A directive in 1952 required women to attend a six-week course in Wellington, where they would all wear uniforms and participate on the beat. A number of women protested, preferring to remain typists and clerks, but for Myra it was why she had joined. Their male counterparts were required to complete a three-month training course at Trentham.
"Only three of us attended the self defence training, the other refused point blank, but I was in my element.
"Even as a kid I was a stubborn little bugger and I was tough. These days they would have diagnosed me with ADHD."
She passed the self defence course with flying colours and got a commissioner's comment for getting the top mark in the law exam.
After the crash course they were back to Auckland as New Zealand's first uniformed female officers on the beat.
In their lined, black serge tunics with big pockets to stash their notebooks, skirt and white long-sleeved shirts with detachable collars, black tie, leather gloves and black slouch hat, they were often mistaken for tram conductors and offered money.
Needless to say, they were quickly set straight.
Six o'clock swill and other hazards
On the streets Myra soon started arresting drunks and patrolling during the "6 o'clock swill" where many of the 'wanted' women could be found drinking with seamen.
Policewomen were not kitted out with handcuffs or batons so their power of persuasion was their main weapon.
"I had no fear of going into situations."
Women were not permitted to drive police cars so for the years Myra served, she was never behind the wheel.
"I retaliated by driving them up the wall," she chuckles. "I was an expert back-seat driver."
When she attended her first death - a woman run over by a tram in Queen Street - she was issued a car and driver to take her to the scene.
In 1954 Myra moved to Whangarei, but not by choice. She wanted to work in Tauranga, telling officials she knew too many people in Northland and it would make policing there difficult.
"It was as I predicted. During the first few weeks I arrested a friend's husband for drunk and disorderly and she has never spoke to me again."
The historic moment was recorded by the Northern Advocate in February 1954, with the journalist noting a "trimly-uniformed, athletic policewoman" had joined Whangarei police.
The news report continued: "Duties will consist mainly of investigating complaints affecting women and the young, and their work will be confined largely, but not exclusively, to their own sex."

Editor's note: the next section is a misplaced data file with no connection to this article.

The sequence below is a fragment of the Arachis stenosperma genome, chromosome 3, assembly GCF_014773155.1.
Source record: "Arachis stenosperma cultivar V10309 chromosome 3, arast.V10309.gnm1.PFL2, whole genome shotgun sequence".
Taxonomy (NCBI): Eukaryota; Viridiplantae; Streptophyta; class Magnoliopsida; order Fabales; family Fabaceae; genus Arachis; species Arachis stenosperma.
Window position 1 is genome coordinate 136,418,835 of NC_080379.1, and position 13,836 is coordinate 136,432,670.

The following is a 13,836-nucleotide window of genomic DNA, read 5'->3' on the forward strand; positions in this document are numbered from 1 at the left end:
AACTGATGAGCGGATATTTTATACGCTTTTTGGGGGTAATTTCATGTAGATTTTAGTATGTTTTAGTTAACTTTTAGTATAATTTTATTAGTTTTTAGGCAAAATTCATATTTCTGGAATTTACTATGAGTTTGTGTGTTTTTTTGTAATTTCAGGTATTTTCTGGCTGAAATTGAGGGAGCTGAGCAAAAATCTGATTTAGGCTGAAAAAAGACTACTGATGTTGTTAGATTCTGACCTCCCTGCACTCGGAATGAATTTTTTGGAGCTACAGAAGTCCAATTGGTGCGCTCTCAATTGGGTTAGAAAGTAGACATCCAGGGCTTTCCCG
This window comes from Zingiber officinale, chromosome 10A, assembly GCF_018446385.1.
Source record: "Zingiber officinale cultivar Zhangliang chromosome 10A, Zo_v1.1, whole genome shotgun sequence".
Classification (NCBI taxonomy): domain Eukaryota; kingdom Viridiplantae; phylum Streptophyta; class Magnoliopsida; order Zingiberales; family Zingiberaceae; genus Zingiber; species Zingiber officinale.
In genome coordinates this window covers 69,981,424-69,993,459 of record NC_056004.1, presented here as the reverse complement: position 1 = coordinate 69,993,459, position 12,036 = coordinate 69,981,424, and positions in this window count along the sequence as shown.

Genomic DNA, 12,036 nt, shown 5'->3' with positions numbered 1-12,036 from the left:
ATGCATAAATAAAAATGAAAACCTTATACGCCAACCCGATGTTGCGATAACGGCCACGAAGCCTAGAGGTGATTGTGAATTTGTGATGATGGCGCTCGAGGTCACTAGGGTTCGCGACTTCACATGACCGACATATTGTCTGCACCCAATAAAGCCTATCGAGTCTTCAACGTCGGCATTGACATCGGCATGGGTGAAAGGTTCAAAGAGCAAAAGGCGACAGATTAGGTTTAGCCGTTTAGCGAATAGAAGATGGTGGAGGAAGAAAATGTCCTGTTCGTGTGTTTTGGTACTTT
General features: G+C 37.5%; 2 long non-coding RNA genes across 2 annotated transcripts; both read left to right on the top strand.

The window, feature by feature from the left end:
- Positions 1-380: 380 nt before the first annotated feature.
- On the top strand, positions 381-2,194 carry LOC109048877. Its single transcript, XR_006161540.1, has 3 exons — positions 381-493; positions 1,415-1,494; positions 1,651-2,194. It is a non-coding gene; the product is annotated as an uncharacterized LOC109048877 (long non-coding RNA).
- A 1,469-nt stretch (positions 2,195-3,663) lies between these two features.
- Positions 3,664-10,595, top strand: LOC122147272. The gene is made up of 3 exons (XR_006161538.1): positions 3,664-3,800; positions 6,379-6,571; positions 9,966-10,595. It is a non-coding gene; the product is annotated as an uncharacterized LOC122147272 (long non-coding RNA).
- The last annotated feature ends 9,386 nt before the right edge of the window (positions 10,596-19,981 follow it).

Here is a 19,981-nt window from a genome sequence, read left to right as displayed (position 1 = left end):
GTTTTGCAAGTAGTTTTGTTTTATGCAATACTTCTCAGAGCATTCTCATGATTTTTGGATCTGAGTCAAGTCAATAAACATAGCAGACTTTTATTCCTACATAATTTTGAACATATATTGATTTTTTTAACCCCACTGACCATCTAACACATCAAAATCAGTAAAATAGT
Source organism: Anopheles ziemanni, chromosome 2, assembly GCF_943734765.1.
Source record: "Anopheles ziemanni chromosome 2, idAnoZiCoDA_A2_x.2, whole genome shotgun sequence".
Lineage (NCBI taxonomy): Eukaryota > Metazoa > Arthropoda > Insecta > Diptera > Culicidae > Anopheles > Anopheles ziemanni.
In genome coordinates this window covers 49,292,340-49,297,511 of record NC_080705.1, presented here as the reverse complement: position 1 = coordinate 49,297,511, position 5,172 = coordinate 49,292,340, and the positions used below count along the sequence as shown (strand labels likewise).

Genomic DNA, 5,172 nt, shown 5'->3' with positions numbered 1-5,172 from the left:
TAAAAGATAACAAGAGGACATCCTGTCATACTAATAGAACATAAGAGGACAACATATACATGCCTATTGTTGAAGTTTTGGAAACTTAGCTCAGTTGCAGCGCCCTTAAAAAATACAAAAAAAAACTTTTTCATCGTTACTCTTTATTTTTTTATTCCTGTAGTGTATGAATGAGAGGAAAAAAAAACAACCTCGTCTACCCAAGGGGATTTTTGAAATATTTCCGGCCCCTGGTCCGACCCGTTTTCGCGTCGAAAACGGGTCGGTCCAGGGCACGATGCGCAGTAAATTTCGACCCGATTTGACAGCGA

The public were reminded female officers "possess the same authority as male constables and, if need be, can arrest a man".
"The fundamental principle of their work will be to help, protect and comfort their fellow citizens, not to excite them or stir up endless hue and cries. Fulfillment of many of their duties will cause less embarrassment, both to officers and members of the public concerned."
Back on local turf, Myra engaged in her favourites sports and played basketball, netball, rejoined the swimming club, was a member of the underwater spearfishing club and continued to go dancing.
Enduring the Northland summer heat dressed in the black uniforms was painful and letters of complaint were quickly fired off to Wellington but it wasn't until after she retired that women were issued with a summer uniform.
It was the lure of home waters in the Bay of Islands and the chance to work with her dad on a boat he had purchased that made her leave the police in 1956. She was married, had one daughter, divorced, and now has four grandchildren.
Reflecting on her five-year policing stint, Myra reckons she approached the job in a calm and collected way and never let her emotions get in the way.
"Women, at that time, bought more logic and we didn't stick with the old ways. Us women felt if something should be changed, we did our darndest to change things. We set a standard and I think we changed things for the better."
She feels for the officers of today.
"Oh, my god, they have a hard time. The uniform now is like a red flag to a bull ... society has changed, and not for the better. Today's policewomen are doing a great job."
Myra rises from the couch and guides her guests to the front door. She informs us that tomorrow she's off to Kaikohe to "teach the oldies aqua aerobics".
With this zest for life and her feisty attitude there's sure to be plenty more mementos to hang on the walls or stack into the china cabinets of her small home.